Inflation in China is obviously too hot for the taste of authorities, and the country is clearly in a tightening cycle, with regulators having raised bank reserve ratios another 50 basis points on Friday.This Thursday we’ll get fresh CPI data, giving another clue to where things are at in the cycle.
But is tightening just going to make the problem worse? That’s counteruintuitive, but as Michael Pettis notes in his latest newsletter, a cutback in lending will necessarily cutback production and investment, and, well, there’s no good reason to think that less production would reduce costs, especially if end demand doesn’t go down.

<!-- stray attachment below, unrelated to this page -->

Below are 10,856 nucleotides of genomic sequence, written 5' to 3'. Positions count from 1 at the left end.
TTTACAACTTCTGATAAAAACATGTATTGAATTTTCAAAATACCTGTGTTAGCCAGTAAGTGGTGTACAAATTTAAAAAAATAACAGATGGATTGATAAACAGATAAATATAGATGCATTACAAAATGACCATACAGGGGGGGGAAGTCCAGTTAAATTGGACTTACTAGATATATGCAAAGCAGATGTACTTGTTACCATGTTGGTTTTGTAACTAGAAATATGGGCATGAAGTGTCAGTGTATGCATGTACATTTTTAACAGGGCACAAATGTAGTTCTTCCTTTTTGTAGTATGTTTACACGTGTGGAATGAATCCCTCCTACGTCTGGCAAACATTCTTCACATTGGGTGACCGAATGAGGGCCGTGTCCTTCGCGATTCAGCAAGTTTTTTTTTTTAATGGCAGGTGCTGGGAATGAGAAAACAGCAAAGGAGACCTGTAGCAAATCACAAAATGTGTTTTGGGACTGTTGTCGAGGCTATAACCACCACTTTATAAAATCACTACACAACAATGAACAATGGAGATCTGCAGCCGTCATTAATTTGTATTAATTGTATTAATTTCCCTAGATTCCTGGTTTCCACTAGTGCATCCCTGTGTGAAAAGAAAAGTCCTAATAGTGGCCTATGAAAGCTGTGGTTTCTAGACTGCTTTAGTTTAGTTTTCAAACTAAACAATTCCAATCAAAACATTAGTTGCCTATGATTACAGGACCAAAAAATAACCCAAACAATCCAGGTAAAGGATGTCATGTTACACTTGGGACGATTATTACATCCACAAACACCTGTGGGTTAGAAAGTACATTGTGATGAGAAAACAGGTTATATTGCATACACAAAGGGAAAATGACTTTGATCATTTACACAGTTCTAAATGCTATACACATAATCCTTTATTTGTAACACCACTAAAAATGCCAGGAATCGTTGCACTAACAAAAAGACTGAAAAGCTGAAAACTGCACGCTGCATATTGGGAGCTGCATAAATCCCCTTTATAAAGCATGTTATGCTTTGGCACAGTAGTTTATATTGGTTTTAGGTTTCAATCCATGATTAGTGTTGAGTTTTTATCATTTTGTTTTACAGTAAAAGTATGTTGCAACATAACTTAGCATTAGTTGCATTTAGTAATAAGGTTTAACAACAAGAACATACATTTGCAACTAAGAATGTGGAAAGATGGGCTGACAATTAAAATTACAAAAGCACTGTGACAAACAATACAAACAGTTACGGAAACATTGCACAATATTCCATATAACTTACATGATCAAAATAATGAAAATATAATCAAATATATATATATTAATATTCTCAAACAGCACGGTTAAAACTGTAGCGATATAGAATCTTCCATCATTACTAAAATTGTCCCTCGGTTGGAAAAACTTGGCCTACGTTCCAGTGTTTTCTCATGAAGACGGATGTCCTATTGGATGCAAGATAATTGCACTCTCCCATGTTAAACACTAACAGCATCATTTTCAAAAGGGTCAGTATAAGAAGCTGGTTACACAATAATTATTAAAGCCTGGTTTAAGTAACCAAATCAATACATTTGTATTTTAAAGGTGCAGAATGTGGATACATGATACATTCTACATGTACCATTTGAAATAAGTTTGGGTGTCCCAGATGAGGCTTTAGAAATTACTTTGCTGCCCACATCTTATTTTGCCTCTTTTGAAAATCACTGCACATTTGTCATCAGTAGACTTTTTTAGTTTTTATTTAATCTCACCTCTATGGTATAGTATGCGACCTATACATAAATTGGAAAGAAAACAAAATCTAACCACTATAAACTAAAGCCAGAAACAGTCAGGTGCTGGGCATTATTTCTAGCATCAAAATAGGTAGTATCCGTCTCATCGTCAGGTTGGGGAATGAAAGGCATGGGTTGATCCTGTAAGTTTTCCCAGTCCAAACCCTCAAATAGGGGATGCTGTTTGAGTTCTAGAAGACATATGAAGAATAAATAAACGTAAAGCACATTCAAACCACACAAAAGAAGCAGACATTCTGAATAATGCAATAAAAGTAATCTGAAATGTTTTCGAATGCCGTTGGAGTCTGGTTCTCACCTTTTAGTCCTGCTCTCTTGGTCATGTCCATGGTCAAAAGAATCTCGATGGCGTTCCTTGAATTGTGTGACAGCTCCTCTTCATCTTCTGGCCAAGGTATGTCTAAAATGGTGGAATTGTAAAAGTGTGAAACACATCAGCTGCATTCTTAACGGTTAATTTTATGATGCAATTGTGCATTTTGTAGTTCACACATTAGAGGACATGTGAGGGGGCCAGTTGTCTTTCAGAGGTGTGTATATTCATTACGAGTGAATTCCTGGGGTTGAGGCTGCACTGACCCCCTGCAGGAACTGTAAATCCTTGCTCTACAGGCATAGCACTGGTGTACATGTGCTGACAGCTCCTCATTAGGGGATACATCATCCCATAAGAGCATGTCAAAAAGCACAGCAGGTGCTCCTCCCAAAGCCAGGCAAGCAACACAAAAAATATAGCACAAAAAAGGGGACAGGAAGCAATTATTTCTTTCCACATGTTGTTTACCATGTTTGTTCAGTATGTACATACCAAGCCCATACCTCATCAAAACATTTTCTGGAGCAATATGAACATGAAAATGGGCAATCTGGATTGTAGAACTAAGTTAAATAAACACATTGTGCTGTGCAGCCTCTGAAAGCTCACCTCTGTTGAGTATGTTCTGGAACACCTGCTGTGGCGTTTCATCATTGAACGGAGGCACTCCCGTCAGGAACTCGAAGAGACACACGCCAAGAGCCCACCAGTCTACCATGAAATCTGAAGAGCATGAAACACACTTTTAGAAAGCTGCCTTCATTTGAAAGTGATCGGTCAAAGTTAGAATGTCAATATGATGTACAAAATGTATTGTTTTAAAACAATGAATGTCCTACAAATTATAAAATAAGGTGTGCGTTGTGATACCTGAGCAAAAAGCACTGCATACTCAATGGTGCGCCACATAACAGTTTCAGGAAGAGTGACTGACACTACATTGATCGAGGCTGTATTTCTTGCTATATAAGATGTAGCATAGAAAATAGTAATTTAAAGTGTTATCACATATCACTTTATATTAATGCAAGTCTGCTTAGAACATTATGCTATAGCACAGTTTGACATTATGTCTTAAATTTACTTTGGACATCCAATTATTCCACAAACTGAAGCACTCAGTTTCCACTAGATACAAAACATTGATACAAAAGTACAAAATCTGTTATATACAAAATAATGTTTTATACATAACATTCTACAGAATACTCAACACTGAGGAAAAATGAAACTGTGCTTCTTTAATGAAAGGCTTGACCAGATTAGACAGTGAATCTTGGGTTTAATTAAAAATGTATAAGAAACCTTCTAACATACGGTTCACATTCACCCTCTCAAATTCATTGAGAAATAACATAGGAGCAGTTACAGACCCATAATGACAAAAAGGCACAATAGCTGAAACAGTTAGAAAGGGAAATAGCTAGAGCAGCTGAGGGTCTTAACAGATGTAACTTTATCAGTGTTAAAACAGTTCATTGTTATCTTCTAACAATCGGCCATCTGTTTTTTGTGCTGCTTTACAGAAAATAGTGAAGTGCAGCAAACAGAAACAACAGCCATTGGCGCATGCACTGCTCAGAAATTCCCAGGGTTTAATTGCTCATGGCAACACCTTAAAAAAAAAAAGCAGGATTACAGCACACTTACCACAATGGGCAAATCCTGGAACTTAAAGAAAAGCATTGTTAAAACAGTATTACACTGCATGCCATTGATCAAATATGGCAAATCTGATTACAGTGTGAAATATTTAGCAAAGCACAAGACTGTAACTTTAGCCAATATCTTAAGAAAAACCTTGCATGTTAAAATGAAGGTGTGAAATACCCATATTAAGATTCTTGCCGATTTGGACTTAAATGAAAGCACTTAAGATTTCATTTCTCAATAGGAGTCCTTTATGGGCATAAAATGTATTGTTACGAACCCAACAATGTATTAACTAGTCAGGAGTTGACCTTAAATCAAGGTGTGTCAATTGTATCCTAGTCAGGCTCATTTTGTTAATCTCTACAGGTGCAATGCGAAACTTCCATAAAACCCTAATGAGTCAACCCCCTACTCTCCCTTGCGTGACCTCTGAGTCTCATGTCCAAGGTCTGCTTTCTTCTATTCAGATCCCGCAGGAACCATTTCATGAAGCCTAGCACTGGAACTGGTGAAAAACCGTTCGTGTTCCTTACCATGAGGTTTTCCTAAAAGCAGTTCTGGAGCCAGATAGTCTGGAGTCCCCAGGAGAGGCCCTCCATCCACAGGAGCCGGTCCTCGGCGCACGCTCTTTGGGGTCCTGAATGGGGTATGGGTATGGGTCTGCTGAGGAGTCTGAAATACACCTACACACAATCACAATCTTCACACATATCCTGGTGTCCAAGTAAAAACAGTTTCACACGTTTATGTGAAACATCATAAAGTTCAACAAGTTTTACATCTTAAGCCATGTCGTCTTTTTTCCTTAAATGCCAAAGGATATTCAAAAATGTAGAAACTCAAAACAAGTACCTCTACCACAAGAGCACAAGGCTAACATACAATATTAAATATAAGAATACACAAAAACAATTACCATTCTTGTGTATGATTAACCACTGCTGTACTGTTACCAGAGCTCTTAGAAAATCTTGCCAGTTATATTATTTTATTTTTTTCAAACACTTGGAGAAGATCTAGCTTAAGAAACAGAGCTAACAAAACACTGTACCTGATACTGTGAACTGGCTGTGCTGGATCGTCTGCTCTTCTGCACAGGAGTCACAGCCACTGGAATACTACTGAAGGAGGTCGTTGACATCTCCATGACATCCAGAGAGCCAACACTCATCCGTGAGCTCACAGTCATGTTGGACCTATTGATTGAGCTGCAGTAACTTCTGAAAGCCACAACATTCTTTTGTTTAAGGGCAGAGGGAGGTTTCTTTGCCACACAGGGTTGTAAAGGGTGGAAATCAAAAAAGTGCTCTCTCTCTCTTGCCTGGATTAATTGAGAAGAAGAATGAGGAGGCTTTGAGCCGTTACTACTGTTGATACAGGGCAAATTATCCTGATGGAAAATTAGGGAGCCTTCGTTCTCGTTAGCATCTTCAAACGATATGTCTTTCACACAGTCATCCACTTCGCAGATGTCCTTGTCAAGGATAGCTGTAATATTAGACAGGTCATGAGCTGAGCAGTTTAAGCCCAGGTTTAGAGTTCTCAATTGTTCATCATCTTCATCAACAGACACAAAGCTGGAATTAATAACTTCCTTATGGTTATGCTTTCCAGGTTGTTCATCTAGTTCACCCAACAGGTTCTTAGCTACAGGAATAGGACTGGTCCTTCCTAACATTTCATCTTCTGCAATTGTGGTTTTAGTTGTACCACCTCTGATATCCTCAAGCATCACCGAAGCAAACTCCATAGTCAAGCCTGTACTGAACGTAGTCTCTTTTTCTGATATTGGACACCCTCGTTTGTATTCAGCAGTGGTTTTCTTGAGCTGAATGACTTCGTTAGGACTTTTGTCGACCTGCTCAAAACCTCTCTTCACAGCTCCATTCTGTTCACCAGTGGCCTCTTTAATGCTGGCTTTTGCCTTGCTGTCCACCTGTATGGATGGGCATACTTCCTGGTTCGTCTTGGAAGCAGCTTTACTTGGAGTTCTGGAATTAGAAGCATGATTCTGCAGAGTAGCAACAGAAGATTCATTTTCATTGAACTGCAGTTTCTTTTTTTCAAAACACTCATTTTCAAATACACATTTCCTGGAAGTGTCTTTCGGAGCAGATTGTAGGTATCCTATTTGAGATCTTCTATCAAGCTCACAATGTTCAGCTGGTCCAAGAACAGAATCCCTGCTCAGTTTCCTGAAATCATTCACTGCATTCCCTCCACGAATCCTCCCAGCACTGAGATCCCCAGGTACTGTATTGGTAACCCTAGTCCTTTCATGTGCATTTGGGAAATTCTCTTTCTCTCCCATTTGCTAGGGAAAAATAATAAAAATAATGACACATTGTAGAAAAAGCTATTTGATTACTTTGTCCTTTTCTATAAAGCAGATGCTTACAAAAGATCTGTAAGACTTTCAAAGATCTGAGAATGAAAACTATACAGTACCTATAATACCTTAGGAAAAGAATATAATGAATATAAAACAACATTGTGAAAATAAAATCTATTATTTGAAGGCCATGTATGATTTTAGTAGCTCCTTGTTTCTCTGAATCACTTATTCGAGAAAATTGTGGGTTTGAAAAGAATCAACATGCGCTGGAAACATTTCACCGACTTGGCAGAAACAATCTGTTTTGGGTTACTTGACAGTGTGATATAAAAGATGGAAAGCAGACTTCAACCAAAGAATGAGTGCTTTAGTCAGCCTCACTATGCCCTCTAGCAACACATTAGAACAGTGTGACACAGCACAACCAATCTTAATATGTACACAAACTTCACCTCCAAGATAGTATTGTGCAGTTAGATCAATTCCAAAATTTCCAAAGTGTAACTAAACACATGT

I would argue that declining real interest rates reduce the real return on household deposits, and so they also put downward pressure on both the household income and household consumption share of GDP. Meanwhile low interest rates encourage borrowers, and in China borrowing is done mostly to increase manufacturing capacity, to increase infrastructure investment, and to increase real estate development. It is not done to increase consumption because there is very little consumer financing.